Master Sgt. Jose A. Feliciano, Ordnance senior career manager, reviews Cadet Jacob Ziadeh's video interview on the virtual branch orientation portal. Ziadeh's interview was 1 of 700 interviews submitted to the Ordnance branch for consideration.
1 / 2 Show Caption + Hide Caption – Master Sgt. Jose A. Feliciano, Ordnance senior career manager, reviews Cadet Jacob Ziadeh's video interview on the virtual branch orientation portal. Ziadeh's interview was 1 of 700 interviews submitted to the Ordnance branch for consideration.
(Photo Credit: Aungel Terrangi)
The Ordnance Corps cadet branching website at
2 / 2 Show Caption + Hide Caption – The Ordnance Corps cadet branching website at (Photo Credit: U.S. Army) VIEW ORIGINAL

FORT LEE, Va. -- In past years, the Army capitalized on Cadet Summer Training (CST), a large-scale, in-person and on-site training event at Fort Knox, Kentucky, to educate cadets about its various branches.

As the Army adapted to COVID restrictions, virtual branching orientation (VBO) became the primary forum for branch education and leader engagement. By capitalizing on the virtual stage, VBO expanded the ability to reach and maintain connections with a greater number of cadets. It also leveraged worldwide representation from the field and included the depth and breadth of Ordnance leaders’ input.  

Brig. Gen. Michelle M.T. Letcher, the 42nd Chief of Ordnance, led the effort by virtually connecting with over 700 cadets and encouraging ongoing dialogue with sustainment leaders -- including herself.

“As talent-based branching evolves, I want to provide Ordnance leaders the opportunity to shape officer accessions by offering their perspective and experiences,” said Letcher.

VBO enabled the Ordnance branch to exchange more information with cadets than ever before, achieving unprecedented participation. The newly developed cadet branching website at showcases video testimonials and defines the talent priorities, knowledge, skills and behaviors (KSBs) desired in Ordnance officers.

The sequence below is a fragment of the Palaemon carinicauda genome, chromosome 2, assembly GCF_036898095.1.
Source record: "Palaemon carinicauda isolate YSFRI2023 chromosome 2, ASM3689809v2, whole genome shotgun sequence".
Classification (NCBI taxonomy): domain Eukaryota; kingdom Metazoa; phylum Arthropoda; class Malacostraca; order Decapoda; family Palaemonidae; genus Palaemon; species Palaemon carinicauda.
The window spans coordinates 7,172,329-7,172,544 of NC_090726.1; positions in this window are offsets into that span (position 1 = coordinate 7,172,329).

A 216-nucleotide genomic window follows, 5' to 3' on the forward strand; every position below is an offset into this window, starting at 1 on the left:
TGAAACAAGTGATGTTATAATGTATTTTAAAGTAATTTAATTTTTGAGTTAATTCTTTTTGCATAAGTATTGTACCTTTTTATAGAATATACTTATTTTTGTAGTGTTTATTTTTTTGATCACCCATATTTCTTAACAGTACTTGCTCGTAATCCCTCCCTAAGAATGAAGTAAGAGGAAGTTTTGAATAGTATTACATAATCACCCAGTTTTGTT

Leader participation remained a priority throughout the officer branching process. Senior leaders agreed that the engagements were critical to the success of officer accessions.

"VBO created more than a digital file -- each cadet had a voice and a remarkable story linking their desires to not only be an Army officer, but also a professional Ordnance Soldier," said Lt. Col. David Thompson, former commander of the 832nd Ordnance Battalion, who served on the interview panel.

Officers, warrant officers, and NCOs across the operational force participated in virtual discussions, sharing their personal experiences, answering questions, and ultimately showcasing the diversity of Ordnance career paths and opportunities within materiel maintenance, ammunition, and explosive ordnance disposal.

The virtual platform supported a global reach. Ordnance leaders participated remotely from Afghanistan, Germany, Bosnia, and Korea in addition to CONUS locations. Cadets were able to engage directly with these leaders, who provided insight into the range of opportunities available to Ordnance officers.

The dialogue helped cadets explore which Ordnance career field aligned with their KSBs and personal goals.

"The virtual branch interaction was a great chance for us all to get a comfortable feel and idea of the Ordnance branch; my peers and I all felt the Q&As were engaging and really helpful in understanding the road ahead if we were to get selected," said Cadet Jacob Ziadeh, USMA Class of 2021.

Also new this year, every cadet had the opportunity to complete a virtual interview for branches in which they were interested. Over 525 cadets interviewed for 91A, Maintenance and Munitions Management, and over 175 interviewed for 89E, Explosive Ordnance Disposal.

The Ordnance branch leveraged the perspective of its officers, warrant officers and NCOs in the interview review process. The diversity of the interview panel contributed to a better understanding of the cadets’ diverse backgrounds, talents, and skills.

When asked about his VBO experience, Master Sgt. Jose A. Feliciano, an Ordnance senior career manager said, “I quickly realized how valuable it is to have a senior NCO’s perspective in the Ordnance officers’ selection process.”

In addition to the interviews, the cadets’ preferences, talent aptitude scores, personal statements, and cadre comments were also considered to identify the best talent matches for Ordnance. Just as cadets can prioritize their branch preferences, branches are now charged with selecting preferred cadets. This talent-based branching model is the foundation of officer talent management and aligns with the Army Talent Alignment Process (ATAP).

Compared to the annual CST event, VBO expanded access to a greater pool of talented cadets and increased prospective young leaders’ interest in the Ordnance Corps. Virtual communication not only maintained a focus on talent but enhanced it significantly.

The Ordnance Corps looks forward to the results of Year Group 2021 officer accessions. GO ORDNANCE!